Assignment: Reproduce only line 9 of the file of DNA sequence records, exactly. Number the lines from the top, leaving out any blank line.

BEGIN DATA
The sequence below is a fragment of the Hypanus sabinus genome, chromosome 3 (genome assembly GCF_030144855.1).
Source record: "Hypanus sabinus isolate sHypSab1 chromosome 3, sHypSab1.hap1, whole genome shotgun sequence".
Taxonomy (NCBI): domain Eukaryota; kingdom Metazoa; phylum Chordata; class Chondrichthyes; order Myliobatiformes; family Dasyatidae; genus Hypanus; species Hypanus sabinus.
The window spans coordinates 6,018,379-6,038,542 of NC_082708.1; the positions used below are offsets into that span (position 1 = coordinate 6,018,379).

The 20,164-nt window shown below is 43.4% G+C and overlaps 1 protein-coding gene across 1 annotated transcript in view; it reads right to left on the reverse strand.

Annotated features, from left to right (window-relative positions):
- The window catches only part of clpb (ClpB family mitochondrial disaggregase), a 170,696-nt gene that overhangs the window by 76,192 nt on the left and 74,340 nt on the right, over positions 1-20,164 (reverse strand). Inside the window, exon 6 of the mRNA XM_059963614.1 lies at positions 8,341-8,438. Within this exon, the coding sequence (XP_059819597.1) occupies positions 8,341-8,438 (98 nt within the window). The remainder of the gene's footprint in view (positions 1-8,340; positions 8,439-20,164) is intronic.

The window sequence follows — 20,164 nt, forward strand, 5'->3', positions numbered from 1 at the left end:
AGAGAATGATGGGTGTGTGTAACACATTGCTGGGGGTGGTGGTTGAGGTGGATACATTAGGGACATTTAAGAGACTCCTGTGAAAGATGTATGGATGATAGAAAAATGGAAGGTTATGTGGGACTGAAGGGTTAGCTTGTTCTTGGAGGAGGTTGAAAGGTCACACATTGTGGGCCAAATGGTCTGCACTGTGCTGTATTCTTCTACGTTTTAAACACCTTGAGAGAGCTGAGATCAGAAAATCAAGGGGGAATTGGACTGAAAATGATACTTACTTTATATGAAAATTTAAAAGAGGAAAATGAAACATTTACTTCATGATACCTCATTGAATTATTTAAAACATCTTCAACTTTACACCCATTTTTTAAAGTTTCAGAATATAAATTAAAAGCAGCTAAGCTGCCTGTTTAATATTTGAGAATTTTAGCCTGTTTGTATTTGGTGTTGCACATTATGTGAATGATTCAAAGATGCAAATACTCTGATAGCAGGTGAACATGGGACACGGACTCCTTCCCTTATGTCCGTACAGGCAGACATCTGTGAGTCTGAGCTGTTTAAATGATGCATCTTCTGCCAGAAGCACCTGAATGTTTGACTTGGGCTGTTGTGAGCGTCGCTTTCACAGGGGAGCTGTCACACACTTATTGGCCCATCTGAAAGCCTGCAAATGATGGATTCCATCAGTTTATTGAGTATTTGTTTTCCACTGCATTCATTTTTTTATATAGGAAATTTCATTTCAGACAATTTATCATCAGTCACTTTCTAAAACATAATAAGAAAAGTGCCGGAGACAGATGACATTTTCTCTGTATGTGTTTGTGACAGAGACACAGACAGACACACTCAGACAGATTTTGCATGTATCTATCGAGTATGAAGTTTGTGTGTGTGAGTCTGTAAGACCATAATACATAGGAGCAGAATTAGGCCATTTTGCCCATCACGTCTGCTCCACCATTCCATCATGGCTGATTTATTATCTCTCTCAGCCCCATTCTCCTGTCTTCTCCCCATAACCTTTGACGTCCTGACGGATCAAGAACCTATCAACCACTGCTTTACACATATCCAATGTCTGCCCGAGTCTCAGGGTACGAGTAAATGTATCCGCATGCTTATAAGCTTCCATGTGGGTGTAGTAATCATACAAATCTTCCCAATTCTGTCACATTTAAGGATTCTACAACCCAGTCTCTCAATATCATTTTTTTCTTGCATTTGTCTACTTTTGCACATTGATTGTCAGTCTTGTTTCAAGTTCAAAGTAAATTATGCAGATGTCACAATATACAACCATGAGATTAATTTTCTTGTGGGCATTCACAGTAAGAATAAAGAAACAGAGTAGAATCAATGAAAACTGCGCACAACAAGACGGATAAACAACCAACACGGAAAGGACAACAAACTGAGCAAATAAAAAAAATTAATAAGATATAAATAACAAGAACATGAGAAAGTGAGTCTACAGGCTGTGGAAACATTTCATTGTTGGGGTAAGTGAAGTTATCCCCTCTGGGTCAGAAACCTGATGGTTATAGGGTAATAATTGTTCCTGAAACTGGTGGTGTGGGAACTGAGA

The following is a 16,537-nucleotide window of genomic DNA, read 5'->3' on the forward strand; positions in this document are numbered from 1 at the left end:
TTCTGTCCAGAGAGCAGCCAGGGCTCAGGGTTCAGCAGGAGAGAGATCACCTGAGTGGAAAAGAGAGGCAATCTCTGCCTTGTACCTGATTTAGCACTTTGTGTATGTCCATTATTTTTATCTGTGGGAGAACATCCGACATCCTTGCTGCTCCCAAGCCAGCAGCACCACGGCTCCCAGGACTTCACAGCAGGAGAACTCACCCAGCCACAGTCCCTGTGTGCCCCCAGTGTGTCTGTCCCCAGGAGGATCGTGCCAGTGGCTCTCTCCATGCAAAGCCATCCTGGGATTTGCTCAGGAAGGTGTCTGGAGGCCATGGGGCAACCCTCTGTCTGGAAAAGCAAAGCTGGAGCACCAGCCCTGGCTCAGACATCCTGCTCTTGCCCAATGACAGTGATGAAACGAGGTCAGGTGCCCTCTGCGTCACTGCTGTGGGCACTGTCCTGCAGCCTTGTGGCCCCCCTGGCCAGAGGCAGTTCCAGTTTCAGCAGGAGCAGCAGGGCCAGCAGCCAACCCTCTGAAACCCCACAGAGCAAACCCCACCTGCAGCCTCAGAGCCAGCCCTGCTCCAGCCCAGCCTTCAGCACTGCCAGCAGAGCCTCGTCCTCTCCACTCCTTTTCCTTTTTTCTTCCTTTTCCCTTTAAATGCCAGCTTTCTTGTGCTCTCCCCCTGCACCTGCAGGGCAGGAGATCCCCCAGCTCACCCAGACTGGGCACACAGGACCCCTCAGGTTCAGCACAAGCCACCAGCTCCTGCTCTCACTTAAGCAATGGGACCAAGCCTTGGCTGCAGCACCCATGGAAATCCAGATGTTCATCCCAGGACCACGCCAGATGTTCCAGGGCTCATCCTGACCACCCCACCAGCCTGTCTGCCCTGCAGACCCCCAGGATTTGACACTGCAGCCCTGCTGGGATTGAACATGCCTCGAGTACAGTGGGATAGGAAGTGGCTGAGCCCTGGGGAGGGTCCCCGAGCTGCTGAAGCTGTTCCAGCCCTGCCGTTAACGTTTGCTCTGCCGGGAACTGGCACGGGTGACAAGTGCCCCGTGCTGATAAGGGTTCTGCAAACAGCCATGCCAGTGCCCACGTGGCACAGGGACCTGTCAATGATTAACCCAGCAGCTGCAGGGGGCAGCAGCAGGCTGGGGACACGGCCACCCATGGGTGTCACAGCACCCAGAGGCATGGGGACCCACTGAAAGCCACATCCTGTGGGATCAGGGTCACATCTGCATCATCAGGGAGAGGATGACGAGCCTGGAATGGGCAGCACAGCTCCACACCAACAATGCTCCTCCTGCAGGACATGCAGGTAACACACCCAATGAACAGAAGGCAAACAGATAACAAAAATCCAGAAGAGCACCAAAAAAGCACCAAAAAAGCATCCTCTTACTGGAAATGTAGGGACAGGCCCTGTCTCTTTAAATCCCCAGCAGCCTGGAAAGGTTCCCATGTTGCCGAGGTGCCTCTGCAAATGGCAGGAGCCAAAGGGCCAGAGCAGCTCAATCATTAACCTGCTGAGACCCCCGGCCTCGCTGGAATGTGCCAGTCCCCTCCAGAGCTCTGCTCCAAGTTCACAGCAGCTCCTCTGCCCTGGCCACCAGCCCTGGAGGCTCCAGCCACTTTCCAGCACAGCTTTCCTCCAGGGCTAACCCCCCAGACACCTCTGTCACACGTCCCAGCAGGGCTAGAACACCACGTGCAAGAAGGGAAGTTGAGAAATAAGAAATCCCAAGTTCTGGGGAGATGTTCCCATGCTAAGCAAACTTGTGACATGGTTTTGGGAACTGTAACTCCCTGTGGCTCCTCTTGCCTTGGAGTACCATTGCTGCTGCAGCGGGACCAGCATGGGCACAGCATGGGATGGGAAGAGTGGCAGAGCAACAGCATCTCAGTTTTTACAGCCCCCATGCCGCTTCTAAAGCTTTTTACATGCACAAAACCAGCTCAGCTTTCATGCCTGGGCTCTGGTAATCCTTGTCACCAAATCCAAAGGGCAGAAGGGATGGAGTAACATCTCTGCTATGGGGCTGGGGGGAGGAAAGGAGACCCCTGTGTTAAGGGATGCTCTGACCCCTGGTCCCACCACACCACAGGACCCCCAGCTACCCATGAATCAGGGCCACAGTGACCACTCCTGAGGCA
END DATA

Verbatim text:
AGAGAATGATGGGTGTGTGTAACACATTGCTGGGGGTGGTGGTTGAGGTGGATACATTAGGGACATTTAAGAGACTCCTGTGAAAGATGTATGGATGATAGAAAAATGGAAGGTTATGTGGGACTGAAGGGTTAGCTTGTTCTTGGAGGAGGTTGAAAGGTCACACATTGTGGGCCAAATGGTCTGCACTGTGCTGTATTCTTCTACGTTTTAAACACCTTGAGAGAGCTGAGATCAGAAAATCAAGGGGGAATTGGACTGAAAATGATACTTACTTTATATGAAAATTTAAAAGAGGAAAATGAAACATTTACTTCATGATACCTCATTGAATTATTTAAAACATCTTCAACTTTACACCCATTTTTTAAAGTTTCAGAATATAAATTAAAAGCAGCTAAGCTGCCTGTTTAATATTTGAGAATTTTAGCCTGTTTGTATTTGGTGTTGCACATTATGTGAATGATTCAAAGATGCAAATACTCTGATAGCAGGTGAACATGGGACACGGACTCCTTCCCTTATGTCCGTACAGGCAGACATCTGTGAGTCTGAGCTGTTTAAATGATGCATCTTCTGCCAGAAGCACCTGAATGTTTGACTTGGGCTGTTGTGAGCGTCGCTTTCACAGGGGAGCTGTCACACACTTATTGGCCCATCTGAAAGCCTGCAAATGATGGATTCCATCAGTTTATTGAGTATTTGTTTTCCACTGCATTCATTTTTTTATATAGGAAATTTCATTTCAGACAATTTATCATCAGTCACTTTCTAAAACATAATAAGAAAAGTGCCGGAGACAGATGACATTTTCTCTGTATGTGTTTGTGACAGAGACACAGACAGACACACTCAGACAGATTTTGCATGTATCTATCGAGTATGAAGTTTGTGTGTGTGAGTCTGTAAGACCATAATACATAGGAGCAGAATTAGGCCATTTTGCCCATCACGTCTGCTCCACCATTCCATCATGGCTGATTTATTATCTCTCTCAGCCCCATTCTCCTGTCTTCTCCCCATAACCTTTGACGTCCTGACGGATCAAGAACCTATCAACCACTGCTTTACACATATCCAATGTCTGCCCGAGTCTCAGGGTACGAGTAAATGTATCCGCATGCTTATAAGCTTCCATGTGGGTGTAGTAATCATACAAATCTTCCCAATTCTGTCACATTTAAGGATTCTACAACCCAGTCTCTCAATATCATTTTTTTCTTGCATTTGTCTACTTTTGCACATTGATTGTCAGTCTTGTTTCAAGTTCAAAGTAAATTATGCAGATGTCACAATATACAACCATGAGATTAATTTTCTTGTGGGCATTCACAGTAAGAATAAAGAAACAGAGTAGAATCAATGAAAACTGCGCACAACAAGACGGATAAACAACCAACACGGAAAGGACAACAAACTGAGCAAATAAAAAAAATTAATAAGATATAAATAACAAGAACATGAGAAAGTGAGTCTACAGGCTGTGGAAACATTTCATTGTTGGGGTAAGTGAAGTTATCCCCTCTGGGTCAGAAACCTGATGGTTATAGGGTAATAATTGTTCCTGAAACTGGTGGTGTGGGAACTGAGA